This Isn't My Suitcase
My hair frizzes up with the humidity. It tickles the back of my neck, damp with sweat. The second I’m done unpacking, I’m going for a swim in the pool. Maybe the water will help me.
Josh runs around the house. He’s got his phone out, taking pictures of every little thing – from the bamboo lampshade to the vast stretches of jungle that surrounds us in all directions. The Jeep we took to get here sits in the driveway. Sunlight glares down on it and shines back up like a beacon. In its windshield wiper, I see a dozen long leaves and its tires are splattered with mud. I still feel sick from the bumpy ride.
I throw the suitcase onto the bed, arms weak. Staying up until five in the morning and waking up at the same time are two very different tasks, I found. Maybe it’s just the stress, I think as I glance around the room. The idea to fly out here for ten days came to Josh a mere ten minutes before he ordered tickets for our flight, and the next morning we were on the plane. The mad dash to pack and book the days off gave me a 48-hour headache. My temples still throb a bit at the mere thought of it all.
I’m here now, I remind myself. And looking at the king-sized bed, I know I don’t regret the snap decision. Anyway, I should be used to it by now. It’s not like this is our first impromptu trip to the tropics. My fingers probe the suitcase for its zipper. I look down.
This isn’t my suitcase.
Mine has a red handle. This one is black all over. It’s still hot from the afternoon sun. I lift it. My arms feel like jelly, it’s so heavy. I must have grabbed the wrong one in my confusion at the airport. Strange, croaking birdsong accompanies my puzzlement as I open the bag’s clasps. It opens with ease.
Right on top, there sits a long bag of toiletries, a small first aid kit, a pair of sandals, and an array of vibrant Hawaiian shirts. I pick each item up and lay them on the bed. I poke my finger through a hole in the knee of green cargo shorts. I come across a map of the jungles, and a flashlight that sits on top. Very prepared, I think with a bit of admiration. A beach towel covers the rest. I lift it.
A bunch of black cases sit within. I unzip the largest. At first, I wonder if it’s the suitcase of a chef. A group of knives glares shinily back at me. I unstrap the cleaver and feel its weight. Maybe there were plans for a home-cooked dinner. But I soon recognize one of the blades to be a machete. I frown, and lift the knife case from its place. I carefully set it beside the holey cargo shorts and blinding shirts. Nearby, the schnap-click! of Josh’s phone goes off. I jump. When I hear his footsteps pound down the stairs to the den, I open up the next case. This one makes my heart race.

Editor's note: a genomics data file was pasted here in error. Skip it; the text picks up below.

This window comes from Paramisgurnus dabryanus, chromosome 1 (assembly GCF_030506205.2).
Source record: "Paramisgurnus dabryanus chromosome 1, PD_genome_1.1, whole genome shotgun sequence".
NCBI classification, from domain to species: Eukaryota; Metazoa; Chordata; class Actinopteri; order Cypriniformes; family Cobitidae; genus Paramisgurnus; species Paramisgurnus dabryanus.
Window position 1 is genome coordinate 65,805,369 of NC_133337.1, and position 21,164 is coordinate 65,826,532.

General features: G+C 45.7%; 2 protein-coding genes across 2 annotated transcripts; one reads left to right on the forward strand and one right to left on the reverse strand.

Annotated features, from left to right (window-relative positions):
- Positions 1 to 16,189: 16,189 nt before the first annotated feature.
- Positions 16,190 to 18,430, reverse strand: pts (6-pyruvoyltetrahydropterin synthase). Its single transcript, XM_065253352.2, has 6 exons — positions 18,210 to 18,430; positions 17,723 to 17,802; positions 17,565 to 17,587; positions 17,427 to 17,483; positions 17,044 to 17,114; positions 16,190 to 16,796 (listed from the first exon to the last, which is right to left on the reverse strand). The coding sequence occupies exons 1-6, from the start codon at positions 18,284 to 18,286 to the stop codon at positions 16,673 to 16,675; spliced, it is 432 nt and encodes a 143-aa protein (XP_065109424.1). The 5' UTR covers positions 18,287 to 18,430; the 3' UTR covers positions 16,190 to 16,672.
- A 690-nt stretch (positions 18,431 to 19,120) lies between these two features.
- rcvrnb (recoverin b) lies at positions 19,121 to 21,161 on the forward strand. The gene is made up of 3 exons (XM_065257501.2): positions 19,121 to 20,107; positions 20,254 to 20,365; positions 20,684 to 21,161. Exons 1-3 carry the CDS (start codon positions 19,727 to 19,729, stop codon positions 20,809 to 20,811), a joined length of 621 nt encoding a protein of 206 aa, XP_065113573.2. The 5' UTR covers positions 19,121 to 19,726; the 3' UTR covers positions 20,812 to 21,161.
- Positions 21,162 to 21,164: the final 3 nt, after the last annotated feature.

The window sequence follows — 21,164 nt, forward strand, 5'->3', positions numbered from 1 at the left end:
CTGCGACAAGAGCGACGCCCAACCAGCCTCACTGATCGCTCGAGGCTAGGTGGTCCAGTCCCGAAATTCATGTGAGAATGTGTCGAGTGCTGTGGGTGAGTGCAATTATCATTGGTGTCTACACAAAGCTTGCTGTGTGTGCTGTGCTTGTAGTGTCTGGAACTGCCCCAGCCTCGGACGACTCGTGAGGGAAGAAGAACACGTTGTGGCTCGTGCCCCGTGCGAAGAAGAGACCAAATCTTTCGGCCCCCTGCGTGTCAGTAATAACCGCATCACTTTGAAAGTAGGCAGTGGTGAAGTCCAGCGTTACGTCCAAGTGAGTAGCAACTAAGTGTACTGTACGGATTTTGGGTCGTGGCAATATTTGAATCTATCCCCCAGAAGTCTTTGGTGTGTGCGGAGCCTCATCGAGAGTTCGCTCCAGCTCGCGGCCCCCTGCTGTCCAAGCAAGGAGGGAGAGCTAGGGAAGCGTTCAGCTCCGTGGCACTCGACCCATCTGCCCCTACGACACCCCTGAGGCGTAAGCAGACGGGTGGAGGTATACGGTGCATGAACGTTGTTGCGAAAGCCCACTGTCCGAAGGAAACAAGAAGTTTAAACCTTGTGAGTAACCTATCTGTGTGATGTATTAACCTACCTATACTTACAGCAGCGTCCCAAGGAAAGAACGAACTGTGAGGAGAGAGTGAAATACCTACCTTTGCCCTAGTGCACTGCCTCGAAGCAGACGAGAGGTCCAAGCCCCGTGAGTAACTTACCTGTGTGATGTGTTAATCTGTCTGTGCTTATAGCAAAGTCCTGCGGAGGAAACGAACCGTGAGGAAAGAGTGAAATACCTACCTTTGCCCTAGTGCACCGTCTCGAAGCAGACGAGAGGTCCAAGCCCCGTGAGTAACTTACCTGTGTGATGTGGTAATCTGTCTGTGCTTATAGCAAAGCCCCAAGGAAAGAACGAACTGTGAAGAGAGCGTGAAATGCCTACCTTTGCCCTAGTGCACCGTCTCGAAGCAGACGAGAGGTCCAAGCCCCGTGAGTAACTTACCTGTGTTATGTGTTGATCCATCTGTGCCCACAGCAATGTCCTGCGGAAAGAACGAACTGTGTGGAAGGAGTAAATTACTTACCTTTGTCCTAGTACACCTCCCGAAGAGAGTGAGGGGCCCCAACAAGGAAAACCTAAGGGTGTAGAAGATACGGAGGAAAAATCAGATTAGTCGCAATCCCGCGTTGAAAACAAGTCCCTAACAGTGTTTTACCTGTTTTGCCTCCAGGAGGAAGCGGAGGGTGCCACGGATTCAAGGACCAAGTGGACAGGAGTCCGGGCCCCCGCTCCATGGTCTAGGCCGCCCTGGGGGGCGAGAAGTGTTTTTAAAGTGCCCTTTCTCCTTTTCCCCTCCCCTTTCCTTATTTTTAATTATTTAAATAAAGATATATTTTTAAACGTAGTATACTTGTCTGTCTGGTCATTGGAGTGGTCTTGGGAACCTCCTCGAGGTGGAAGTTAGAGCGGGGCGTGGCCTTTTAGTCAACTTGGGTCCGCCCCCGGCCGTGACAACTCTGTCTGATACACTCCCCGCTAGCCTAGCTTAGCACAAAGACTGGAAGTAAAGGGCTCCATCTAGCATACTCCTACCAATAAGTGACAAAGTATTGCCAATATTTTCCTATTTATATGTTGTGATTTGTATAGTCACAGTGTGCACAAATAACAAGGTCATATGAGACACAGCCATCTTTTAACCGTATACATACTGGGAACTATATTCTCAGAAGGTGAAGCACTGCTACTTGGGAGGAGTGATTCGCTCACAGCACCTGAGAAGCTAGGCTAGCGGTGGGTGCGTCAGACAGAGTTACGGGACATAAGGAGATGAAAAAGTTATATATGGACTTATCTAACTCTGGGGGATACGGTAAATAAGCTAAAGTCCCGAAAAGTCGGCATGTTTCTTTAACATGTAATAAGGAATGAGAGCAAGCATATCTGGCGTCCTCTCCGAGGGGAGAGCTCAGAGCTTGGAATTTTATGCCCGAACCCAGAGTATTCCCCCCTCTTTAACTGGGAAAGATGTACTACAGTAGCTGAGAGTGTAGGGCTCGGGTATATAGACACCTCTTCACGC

I can’t say for sure if it’s a fake gun or not. I don’t want to touch it. As if it would go off if my fingers grazed it, I gently shut the case’s flap over the foreboding weapon. I zip it up. Are guns even legal here? I never had time to research. Josh kept grabbing my hands and swooping me into a salsa dance every time I tried to ask a question. This is gonna be so much fun, Terra. You’re gonna love it.
I dissect the rest of the cases, except for those that sit under the gun. Josh’s bare feet squeak across the kitchen tiles. I’m tempted to call him up here. But with every bag I open, my voice retreats even further into me. Bottles of thin liquid and four syringes; a Taser Gun made to look like a phone; a hunting knife with a razored edge. I gulp, and stare at it as I hold it tight in my sweaty hand. How did all this get through security? It doesn’t matter how, I guess. All that matters is that it’s here.
Josh’s voice is so close, my stomach twists. The knife drops onto the floor by my bare foot and nicks me. I immediately throw everything back into the suitcase, trying to organize it back into the way I found it. I slam it shut and close the clasps. Finally, I scoop up the knife, close it, and jam it into my shorts pocket. He strolls in not a second too soon. I turn to face him.
“Got your suitcase,” he informs me with a grin, and holds it up. His hand’s nearly as red as the handle with the heat.
I return the smile. But Josh’s mouth falters, then turns down into a concerned frown. He tosses my suitcase on the bed and crouches.
“Sit down,” orders Josh, his voice suddenly grim. There’s blood on the floor. I do as I’m told, hands trembling.
“How did this happen?” he asks worriedly. He tilts my foot up by the heel to examine it.
I shrug. “I just... hit it against the bedside table, I guess. Never noticed until now.” My words are followed by a nervous laugh, but it’s drowned out by more foreign birdsong.
Josh shakes his head. “You need to be more careful, Terra. We don’t have travel insurance. I don’t want you to get hurt.”
“You never gave me time to get insurance, Josh.” My heart’s still pounding. I wonder if he can hear it. It nearly hides his next words.
Josh nods to the bed. “Open up my suitcase. I have a first aid kit in there.”